Students have voiced anger over “unacceptable” levels of noise during the annual Love Oxford event, held on Broad Street on Sunday morning.
Love Oxford, a Christian festival involving participants from churches across Oxford, was scheduled to run from 11am – 12:45, but students’ complaints have reported sound checks taking place as early as 9am in the city-centre location.
Cason Reily, a second-year Trinity student, commented: “It was a weekend without any peace or quiet for us Trinity students. I was mistaken in thinking that the end of Wadstock at midnight and Balliol Ball at 3AM would allow some respite.
“ Lovefest came on that morning louder than either of the previous nights’ events, making both work and rest impossible. The blaring Christian ballads seemed more geared to make finalists and students unhappy that to promote love of any sort.”
Another student, who wished to remain anonymous, added: “I could hear the sound pretty clearly from Cornmarket. I didn’t mind – I’m a Christian and think mass events like these are great for the church community to come closer together. It didn’t seem fair on the students living around the area though; I appreciate not everyone wants to get woken up with calls of “hallelujah” first thing on a Sunday morning.”
Sunday morning’s event was the 10th Love Oxford event, and last year involved participants from over 30 churches in the city, including St Aldates and Oxford Bible Church. Several hundred individuals are estimated to have attended on Sunday morning to take part in the open-air service, which included prayers and songs, delivered from a stage via sound systems. According to Love Oxford’s website, the three aims of the event were “to unite in praise, preach the gospel and pray for Oxford”.
In 2014, the event was scheduled to take place on Broad Street, but was moved following clashes with university exams.
Many of the students’ complaints focused on the effect of the event on finalists, such as Exeter student Alice Nutting, who said: “My finals start in two weeks and the noise outside woke me up early. It also made it impossible for me to revise. My windows and door were shaking. Apparently the Bodleian and several other colleges were also affected. Broad Street seemed like a completely inappropriate venue in light of the noise disturbance; the music was unnecessarily loud”.
At least two students have stated that they have already made official complaints to Oxford City Council in order to air their views on the event. One letter, posted on the Love Oxford’s Facebook page, described the noise as “ear-splitting”, adding that, “students from at least 7 colleges (Exeter, Jesus, Lincoln, Balliol, Trinity, Hertford, Wadham) were affected… The noise was unbelievably loud. It could easily be heard from the corner of Parks Road and South Parks Road”.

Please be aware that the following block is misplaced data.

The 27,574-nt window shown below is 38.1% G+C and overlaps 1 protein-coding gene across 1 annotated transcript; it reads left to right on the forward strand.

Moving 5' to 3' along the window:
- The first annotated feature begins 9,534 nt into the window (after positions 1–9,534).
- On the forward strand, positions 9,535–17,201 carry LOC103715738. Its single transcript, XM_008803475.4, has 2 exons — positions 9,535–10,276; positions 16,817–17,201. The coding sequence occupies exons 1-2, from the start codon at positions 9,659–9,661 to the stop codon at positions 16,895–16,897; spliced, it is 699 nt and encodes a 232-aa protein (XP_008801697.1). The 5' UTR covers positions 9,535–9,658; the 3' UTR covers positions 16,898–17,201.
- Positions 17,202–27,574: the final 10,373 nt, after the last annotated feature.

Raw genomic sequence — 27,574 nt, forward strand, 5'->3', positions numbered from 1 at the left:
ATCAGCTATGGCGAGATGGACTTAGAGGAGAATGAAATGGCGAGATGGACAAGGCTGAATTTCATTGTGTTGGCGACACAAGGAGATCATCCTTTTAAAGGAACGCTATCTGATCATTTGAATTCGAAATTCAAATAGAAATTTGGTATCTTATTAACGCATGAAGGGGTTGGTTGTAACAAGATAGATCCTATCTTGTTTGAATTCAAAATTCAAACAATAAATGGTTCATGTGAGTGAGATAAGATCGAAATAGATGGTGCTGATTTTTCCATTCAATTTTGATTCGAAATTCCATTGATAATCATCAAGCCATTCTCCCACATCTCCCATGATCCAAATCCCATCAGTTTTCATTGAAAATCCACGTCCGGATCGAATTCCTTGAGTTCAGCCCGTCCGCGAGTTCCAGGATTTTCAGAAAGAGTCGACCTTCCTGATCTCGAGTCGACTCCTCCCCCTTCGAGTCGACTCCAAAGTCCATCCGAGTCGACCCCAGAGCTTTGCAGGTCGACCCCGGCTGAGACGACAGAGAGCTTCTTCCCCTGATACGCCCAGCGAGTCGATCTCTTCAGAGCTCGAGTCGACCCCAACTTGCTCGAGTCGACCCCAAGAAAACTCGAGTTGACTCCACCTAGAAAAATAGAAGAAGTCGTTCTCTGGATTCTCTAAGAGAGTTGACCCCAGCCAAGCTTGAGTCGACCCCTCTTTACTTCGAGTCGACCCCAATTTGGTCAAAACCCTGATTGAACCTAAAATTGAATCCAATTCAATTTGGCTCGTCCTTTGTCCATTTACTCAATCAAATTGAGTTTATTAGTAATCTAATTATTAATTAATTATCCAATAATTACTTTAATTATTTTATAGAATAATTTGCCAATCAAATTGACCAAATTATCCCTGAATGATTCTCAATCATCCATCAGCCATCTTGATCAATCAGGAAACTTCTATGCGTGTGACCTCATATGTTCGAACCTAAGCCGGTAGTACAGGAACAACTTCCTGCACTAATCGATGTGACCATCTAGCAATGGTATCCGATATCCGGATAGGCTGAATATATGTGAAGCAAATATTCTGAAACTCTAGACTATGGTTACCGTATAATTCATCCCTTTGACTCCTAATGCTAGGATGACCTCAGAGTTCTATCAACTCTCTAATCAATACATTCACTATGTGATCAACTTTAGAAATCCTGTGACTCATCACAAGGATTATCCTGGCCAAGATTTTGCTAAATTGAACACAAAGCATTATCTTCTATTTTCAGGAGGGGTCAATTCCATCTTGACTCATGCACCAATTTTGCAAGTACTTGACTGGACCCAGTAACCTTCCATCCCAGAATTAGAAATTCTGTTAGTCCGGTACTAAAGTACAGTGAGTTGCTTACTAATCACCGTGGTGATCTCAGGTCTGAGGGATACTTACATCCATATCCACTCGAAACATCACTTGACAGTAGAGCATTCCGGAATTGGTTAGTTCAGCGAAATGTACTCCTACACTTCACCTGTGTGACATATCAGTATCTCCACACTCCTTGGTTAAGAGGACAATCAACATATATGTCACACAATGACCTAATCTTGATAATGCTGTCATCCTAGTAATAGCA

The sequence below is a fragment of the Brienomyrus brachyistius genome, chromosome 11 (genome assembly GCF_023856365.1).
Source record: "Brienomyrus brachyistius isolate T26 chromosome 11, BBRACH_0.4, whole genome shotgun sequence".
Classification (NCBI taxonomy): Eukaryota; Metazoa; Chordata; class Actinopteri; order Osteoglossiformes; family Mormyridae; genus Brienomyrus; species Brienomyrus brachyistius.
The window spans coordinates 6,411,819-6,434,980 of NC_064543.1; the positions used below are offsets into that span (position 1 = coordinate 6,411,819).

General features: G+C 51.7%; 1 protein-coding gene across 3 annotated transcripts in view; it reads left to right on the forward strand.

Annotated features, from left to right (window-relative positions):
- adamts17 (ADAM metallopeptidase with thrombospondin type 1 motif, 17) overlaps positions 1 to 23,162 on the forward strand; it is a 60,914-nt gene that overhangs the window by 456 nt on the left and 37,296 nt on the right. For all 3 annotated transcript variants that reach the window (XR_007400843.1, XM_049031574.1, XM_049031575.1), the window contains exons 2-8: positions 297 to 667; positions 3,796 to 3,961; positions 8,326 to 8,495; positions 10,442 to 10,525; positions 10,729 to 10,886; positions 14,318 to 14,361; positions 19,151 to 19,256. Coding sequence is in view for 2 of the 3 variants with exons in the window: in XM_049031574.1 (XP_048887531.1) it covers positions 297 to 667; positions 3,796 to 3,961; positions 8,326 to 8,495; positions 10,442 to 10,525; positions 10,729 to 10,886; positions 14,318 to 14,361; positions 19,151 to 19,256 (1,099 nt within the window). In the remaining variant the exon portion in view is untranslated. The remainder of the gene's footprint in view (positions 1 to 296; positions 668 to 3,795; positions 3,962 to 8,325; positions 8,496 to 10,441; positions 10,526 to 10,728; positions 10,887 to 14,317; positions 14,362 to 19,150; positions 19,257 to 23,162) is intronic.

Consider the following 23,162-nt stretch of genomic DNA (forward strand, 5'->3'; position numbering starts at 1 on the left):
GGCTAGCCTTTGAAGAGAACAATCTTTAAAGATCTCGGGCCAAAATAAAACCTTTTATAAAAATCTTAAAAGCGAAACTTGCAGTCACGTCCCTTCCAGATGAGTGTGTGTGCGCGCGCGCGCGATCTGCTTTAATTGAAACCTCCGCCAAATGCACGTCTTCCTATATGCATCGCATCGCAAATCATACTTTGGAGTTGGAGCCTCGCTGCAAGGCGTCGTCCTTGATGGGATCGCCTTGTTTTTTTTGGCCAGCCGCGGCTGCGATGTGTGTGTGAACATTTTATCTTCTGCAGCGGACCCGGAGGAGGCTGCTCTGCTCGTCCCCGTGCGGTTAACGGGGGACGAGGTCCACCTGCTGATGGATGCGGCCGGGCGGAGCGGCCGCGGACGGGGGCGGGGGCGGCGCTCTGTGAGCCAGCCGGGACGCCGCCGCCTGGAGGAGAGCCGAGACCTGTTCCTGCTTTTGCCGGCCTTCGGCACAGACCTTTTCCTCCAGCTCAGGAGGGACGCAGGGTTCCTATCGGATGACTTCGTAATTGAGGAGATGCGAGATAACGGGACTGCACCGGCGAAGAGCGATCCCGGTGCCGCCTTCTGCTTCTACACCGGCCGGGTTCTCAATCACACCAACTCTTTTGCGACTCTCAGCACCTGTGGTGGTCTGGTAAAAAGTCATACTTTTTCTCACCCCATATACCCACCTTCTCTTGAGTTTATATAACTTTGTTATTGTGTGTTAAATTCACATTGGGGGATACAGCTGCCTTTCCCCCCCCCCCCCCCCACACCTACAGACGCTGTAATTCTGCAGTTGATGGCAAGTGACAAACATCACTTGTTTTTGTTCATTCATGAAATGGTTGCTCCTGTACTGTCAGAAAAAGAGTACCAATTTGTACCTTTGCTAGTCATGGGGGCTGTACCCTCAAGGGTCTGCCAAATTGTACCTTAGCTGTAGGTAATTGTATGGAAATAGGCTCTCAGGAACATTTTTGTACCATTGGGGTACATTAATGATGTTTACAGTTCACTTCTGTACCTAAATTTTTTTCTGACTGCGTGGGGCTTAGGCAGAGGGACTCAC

The draft complaint continued by noting that “ I am reasonably sure that your average rock band would not be given a license to perform on Broad Street on a Sunday morning” and suggesting that it would be more suitably held in University Parks or somewhere else less central.
Fred Cascarini, one of the students to make an official complaint, stated: “I acted primarily in support of my partner who, as an Exeter student, was significantly disrupted by the event.
“It seemed unreasonable for such a loud event (at one point I noticed it could be comfortably heard from the southern tip of keble) to be held in the city centre, easily in range of most of the central colleges and libraries, during finals season.”
However, some participants in the event have noted that they were unaware of the wider impact that the open air service would have. One student who attended said: “Reading the comments on the Love Oxford page made me realise that the way Love Oxford was organised this year wasn’t sufficiently sensitive to those in the surrounding area.
“It was a loud event, close to some people’s finals, apparently without reasonable warning, and some have said that sound checks started unnecessarily early. I really am sorry on behalf of those of us who attended for having disturbed anyone who was studying or sleeping – that was as far from our intention as could be. I trust the event organisers will improve this in future.”
Some of the students who made complaints have also received notes of apology from an attendee, while on the event’s Facebook page (where many students first made their concerns known),one attendee has added: “I’m very sorry your revision was disturbed, especially for those of you with exams the next day, and wish you all every blessing!”
The event was managed by Lydia Smith, from St Aldate’s Church in Oxford.
Speaking to The Oxford Mail, Smith said: “I think unity of churches is really important and to do that in a public square is a privilege”.
St Aldate’s Church could not be reached for further comment.